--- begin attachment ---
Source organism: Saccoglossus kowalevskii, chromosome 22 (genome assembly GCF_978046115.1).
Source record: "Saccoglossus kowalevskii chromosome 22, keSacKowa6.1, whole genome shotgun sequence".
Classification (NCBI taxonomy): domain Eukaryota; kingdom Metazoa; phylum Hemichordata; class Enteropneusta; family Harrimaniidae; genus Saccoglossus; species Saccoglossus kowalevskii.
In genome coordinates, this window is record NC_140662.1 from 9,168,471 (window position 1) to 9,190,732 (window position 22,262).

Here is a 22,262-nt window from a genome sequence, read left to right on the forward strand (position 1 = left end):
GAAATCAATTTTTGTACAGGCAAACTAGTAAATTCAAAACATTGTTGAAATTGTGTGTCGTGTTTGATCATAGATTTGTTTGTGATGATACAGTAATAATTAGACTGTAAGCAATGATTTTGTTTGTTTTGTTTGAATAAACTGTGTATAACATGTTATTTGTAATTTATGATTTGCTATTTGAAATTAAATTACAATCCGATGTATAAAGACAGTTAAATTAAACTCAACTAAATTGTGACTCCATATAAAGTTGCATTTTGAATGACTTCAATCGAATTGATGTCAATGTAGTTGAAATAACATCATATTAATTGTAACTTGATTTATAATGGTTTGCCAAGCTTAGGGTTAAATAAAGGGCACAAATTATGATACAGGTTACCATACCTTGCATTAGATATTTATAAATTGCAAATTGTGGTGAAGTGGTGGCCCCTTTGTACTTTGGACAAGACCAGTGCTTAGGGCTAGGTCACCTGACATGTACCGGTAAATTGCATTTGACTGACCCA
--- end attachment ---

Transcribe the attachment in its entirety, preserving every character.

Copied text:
Source organism: Saccoglossus kowalevskii, chromosome 22 (genome assembly GCF_978046115.1).
Source record: "Saccoglossus kowalevskii chromosome 22, keSacKowa6.1, whole genome shotgun sequence".
Classification (NCBI taxonomy): domain Eukaryota; kingdom Metazoa; phylum Hemichordata; class Enteropneusta; family Harrimaniidae; genus Saccoglossus; species Saccoglossus kowalevskii.
In genome coordinates, this window is record NC_140662.1 from 9,168,471 (window position 1) to 9,190,732 (window position 22,262).

Here is a 22,262-nt window from a genome sequence, read left to right on the forward strand (position 1 = left end):
GAAATCAATTTTTGTACAGGCAAACTAGTAAATTCAAAACATTGTTGAAATTGTGTGTCGTGTTTGATCATAGATTTGTTTGTGATGATACAGTAATAATTAGACTGTAAGCAATGATTTTGTTTGTTTTGTTTGAATAAACTGTGTATAACATGTTATTTGTAATTTATGATTTGCTATTTGAAATTAAATTACAATCCGATGTATAAAGACAGTTAAATTAAACTCAACTAAATTGTGACTCCATATAAAGTTGCATTTTGAATGACTTCAATCGAATTGATGTCAATGTAGTTGAAATAACATCATATTAATTGTAACTTGATTTATAATGGTTTGCCAAGCTTAGGGTTAAATAAAGGGCACAAATTATGATACAGGTTACCATACCTTGCATTAGATATTTATAAATTGCAAATTGTGGTGAAGTGGTGGCCCCTTTGTACTTTGGACAAGACCAGTGCTTAGGGCTAGGTCACCTGACATGTACCGGTAAATTGCATTTGACTGACCCA